Once you’ve completed rehab, you’re faced with yet another challenge: staying sober as you return to “the real world.” Having more struggles to contend with can be disheartening, but you aren’t alone. There are countless resources and other opportunities (like therapy and finding solace in your church) available to help you through this. You’ve come so far already and have many accomplishments still to celebrate—and these tips can help.
Find a professional to talk to.
Getting professional help and finding the right therapist to help you navigate your mental health is critical, especially when you’re in a fragile state of mind and are dealing with recovery. It can be hard to do it alone, which is why finding a NYC therapist is strongly advised. Therapy of NYC offers online therapy, so you can talk to a professional from the comfort and safety of your home. Treatments are data-driven, you will be partnered with a therapist who is trained to help you with your specific needs, and you are given continuous guidance, so it truly feels like you have someone by your side at all times.
Be aware and be prepared.
Being aware of common relapse triggers is important, as is recognizing those who might affect you personally. Talk to a professional about how to handle these challenging moments, as well as any conditions like post-acute withdrawal syndrome (PAWS), and seek help if needed. By knowing the signs and having a plan in place before these issues arise, you can minimize their impact and make your path to long-term sobriety one with less struggle.
Two of the most impactful positive forces in your life will be people and activities. After rehab, you’ll likely find yourself needing to create new relationships or build new ones—make sure that they are the kinds of people you want to be around, who’ll support you in your continued sobriety. The same is true of the activities you partake in. Positive activities like physical fitness and sports, crafts and DIY, or religious functions can all help you to focus on the good in the new life you’re building. Better yet, you can often build relationships with others who are interested in the same hobbies or the same groups.
Consider a financial incentive.
As you work on rebuilding this new life, you won’t be spending money on your previous addictions. If financial issues are hanging over you, put in the effort to make them more manageable—not only will it lessen your stress, but it will give you something productive to put your time, energy, and funds towards. You can also find increased motivation in putting money towards something that brings positivity into your life, like your new hobbies or interests. For example, if you’ve found solace in your local church, set aside a certain amount to tithe. Each time you fill your offering envelopes, you’ll be reminded of the good this has brought into your life. Take that moment to be grateful for the opportunity to use your money for good and in a healthy way.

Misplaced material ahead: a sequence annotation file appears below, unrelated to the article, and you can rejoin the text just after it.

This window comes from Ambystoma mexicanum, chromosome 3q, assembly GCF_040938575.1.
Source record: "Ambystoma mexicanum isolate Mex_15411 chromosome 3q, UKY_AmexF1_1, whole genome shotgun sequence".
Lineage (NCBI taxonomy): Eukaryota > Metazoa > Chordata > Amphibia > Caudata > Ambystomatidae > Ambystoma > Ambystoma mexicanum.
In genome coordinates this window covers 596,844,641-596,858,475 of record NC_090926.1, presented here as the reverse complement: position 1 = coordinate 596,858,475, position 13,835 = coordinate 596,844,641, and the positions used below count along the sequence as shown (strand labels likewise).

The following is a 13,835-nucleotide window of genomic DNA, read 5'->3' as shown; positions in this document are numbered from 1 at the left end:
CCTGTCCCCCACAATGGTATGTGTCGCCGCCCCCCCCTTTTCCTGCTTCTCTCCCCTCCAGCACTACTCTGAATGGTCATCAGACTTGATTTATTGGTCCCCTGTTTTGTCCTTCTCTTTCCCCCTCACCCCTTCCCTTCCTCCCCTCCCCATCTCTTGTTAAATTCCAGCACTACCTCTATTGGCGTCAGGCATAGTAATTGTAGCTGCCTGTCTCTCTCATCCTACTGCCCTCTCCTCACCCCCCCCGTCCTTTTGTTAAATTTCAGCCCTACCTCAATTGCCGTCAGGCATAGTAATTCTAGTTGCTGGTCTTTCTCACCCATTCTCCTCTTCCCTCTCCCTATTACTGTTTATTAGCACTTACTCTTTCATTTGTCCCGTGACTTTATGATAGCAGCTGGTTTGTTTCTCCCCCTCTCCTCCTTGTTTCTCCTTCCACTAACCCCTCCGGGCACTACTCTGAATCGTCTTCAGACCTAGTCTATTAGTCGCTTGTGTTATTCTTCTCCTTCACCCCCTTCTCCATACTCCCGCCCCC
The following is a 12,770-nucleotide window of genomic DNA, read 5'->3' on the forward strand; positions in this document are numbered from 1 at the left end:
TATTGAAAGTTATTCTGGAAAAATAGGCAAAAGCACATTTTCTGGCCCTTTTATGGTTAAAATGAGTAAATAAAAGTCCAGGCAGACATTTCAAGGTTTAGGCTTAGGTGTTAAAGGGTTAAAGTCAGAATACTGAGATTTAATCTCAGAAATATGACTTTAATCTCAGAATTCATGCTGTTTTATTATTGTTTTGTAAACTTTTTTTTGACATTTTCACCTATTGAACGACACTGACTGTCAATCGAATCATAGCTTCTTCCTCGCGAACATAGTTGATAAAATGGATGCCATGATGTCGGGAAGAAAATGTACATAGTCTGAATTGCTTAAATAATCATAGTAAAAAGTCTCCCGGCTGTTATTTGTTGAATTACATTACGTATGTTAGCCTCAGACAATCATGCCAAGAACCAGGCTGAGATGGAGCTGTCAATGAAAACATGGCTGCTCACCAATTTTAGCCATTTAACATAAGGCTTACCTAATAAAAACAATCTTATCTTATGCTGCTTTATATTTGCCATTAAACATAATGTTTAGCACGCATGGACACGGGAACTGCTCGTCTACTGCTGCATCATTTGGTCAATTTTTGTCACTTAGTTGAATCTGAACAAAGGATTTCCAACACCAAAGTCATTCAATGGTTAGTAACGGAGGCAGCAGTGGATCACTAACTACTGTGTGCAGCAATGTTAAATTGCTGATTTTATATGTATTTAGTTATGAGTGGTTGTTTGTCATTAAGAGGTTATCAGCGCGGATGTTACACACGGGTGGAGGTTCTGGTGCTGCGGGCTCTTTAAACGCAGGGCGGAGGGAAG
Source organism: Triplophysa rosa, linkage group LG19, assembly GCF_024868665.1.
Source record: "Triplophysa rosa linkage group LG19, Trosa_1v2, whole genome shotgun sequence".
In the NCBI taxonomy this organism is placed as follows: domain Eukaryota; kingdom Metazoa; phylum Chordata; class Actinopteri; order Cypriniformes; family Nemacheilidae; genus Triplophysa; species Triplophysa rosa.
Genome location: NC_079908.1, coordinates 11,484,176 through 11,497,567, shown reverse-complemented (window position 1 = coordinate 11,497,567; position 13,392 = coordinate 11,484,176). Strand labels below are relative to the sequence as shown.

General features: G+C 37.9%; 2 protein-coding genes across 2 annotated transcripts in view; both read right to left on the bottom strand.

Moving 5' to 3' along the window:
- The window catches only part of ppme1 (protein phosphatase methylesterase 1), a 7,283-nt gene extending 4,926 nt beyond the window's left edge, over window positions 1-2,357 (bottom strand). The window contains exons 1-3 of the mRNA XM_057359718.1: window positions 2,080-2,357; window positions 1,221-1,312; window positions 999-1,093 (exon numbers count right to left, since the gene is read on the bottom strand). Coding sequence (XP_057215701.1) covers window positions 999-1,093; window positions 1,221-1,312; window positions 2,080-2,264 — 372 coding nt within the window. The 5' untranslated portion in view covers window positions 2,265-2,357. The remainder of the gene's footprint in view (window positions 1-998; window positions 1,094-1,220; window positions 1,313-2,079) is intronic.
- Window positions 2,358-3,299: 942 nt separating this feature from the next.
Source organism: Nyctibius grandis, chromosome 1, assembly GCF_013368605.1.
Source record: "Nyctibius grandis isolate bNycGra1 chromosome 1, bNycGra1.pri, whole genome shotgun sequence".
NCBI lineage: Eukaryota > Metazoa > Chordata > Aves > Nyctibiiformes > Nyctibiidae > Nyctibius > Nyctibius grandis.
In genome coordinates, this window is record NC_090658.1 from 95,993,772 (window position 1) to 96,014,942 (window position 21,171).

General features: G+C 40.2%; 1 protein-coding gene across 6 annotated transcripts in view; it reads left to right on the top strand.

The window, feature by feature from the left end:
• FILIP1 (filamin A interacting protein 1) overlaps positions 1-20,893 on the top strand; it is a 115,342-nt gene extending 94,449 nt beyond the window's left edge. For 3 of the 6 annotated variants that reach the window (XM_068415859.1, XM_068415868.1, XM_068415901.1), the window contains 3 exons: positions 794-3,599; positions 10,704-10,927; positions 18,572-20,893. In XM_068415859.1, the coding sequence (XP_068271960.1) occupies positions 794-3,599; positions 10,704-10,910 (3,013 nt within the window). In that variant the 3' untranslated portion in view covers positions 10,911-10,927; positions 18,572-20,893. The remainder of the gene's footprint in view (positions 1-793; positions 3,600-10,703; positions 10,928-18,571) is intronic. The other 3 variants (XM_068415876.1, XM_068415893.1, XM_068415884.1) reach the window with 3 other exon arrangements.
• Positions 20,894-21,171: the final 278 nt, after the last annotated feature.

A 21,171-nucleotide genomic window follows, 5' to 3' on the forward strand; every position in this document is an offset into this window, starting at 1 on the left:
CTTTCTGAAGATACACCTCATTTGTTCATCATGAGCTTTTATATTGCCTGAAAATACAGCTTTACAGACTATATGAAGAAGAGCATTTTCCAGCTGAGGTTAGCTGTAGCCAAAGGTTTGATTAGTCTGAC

Celebrate the wins.
Whether or not you’re involved in a program that marks the milestones in your journey, you can always celebrate your accomplishments on your own or with loved ones. Reward yourself (in healthy ways, of course) for all the work you’ve put in and for coming so far. This could be one of your financial incentives, like making a purchase for yourself or donating a certain amount to your church or other charity. Or, it could simply be enjoying a cupcake. However you commemorate your progress, remind yourself that you’re doing amazing as you take this one step at a time.
Staying sober post-rehab can be challenging, but it’s not an impossible task. With the help of your professional team, other support systems, and positive forces in your life, you can create the wonderful, sober life you’ve dreamed of.